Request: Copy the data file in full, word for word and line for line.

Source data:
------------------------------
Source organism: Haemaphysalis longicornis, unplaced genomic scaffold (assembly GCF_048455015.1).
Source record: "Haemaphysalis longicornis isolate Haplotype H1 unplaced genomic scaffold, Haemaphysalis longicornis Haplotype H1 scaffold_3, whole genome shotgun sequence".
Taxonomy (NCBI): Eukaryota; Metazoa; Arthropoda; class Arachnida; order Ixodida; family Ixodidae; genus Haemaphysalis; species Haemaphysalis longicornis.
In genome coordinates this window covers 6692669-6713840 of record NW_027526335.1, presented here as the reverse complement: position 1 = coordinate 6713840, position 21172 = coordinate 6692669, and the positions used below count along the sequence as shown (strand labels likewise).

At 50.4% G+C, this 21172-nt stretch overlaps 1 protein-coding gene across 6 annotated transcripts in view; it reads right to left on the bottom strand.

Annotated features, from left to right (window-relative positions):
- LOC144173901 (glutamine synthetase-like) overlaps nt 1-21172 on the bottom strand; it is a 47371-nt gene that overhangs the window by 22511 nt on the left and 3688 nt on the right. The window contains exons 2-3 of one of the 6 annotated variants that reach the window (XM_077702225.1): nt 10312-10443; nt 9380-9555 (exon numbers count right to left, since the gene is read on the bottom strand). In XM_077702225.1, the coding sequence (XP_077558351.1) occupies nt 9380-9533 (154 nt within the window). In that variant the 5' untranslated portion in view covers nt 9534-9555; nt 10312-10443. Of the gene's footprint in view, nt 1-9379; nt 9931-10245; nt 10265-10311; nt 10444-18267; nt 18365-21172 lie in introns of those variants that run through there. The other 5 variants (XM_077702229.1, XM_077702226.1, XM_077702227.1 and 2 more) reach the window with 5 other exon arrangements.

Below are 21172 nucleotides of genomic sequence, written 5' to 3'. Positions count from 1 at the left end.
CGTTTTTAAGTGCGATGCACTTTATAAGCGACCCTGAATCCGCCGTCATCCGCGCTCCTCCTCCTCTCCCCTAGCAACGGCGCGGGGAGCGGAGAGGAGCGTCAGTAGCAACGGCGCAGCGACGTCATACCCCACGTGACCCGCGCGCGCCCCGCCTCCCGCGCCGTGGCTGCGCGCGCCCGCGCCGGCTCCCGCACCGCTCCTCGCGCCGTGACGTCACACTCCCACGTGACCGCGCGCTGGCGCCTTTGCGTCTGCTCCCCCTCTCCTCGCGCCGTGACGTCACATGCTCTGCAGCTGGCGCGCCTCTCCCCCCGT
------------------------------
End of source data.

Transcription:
Source organism: Haemaphysalis longicornis, unplaced genomic scaffold (assembly GCF_048455015.1).
Source record: "Haemaphysalis longicornis isolate Haplotype H1 unplaced genomic scaffold, Haemaphysalis longicornis Haplotype H1 scaffold_3, whole genome shotgun sequence".
Taxonomy (NCBI): Eukaryota; Metazoa; Arthropoda; class Arachnida; order Ixodida; family Ixodidae; genus Haemaphysalis; species Haemaphysalis longicornis.
In genome coordinates this window covers 6692669-6713840 of record NW_027526335.1, presented here as the reverse complement: position 1 = coordinate 6713840, position 21172 = coordinate 6692669, and the positions used below count along the sequence as shown (strand labels likewise).

At 50.4% G+C, this 21172-nt stretch overlaps 1 protein-coding gene across 6 annotated transcripts in view; it reads right to left on the bottom strand.

Annotated features, from left to right (window-relative positions):
- LOC144173901 (glutamine synthetase-like) overlaps nt 1-21172 on the bottom strand; it is a 47371-nt gene that overhangs the window by 22511 nt on the left and 3688 nt on the right. The window contains exons 2-3 of one of the 6 annotated variants that reach the window (XM_077702225.1): nt 10312-10443; nt 9380-9555 (exon numbers count right to left, since the gene is read on the bottom strand). In XM_077702225.1, the coding sequence (XP_077558351.1) occupies nt 9380-9533 (154 nt within the window). In that variant the 5' untranslated portion in view covers nt 9534-9555; nt 10312-10443. Of the gene's footprint in view, nt 1-9379; nt 9931-10245; nt 10265-10311; nt 10444-18267; nt 18365-21172 lie in introns of those variants that run through there. The other 5 variants (XM_077702229.1, XM_077702226.1, XM_077702227.1 and 2 more) reach the window with 5 other exon arrangements.

Below are 21172 nucleotides of genomic sequence, written 5' to 3'. Positions count from 1 at the left end.
CGTTTTTAAGTGCGATGCACTTTATAAGCGACCCTGAATCCGCCGTCATCCGCGCTCCTCCTCCTCTCCCCTAGCAACGGCGCGGGGAGCGGAGAGGAGCGTCAGTAGCAACGGCGCAGCGACGTCATACCCCACGTGACCCGCGCGCGCCCCGCCTCCCGCGCCGTGGCTGCGCGCGCCCGCGCCGGCTCCCGCACCGCTCCTCGCGCCGTGACGTCACACTCCCACGTGACCGCGCGCTGGCGCCTTTGCGTCTGCTCCCCCTCTCCTCGCGCCGTGACGTCACATGCTCTGCAGCTGGCGCGCCTCTCCCCCCGT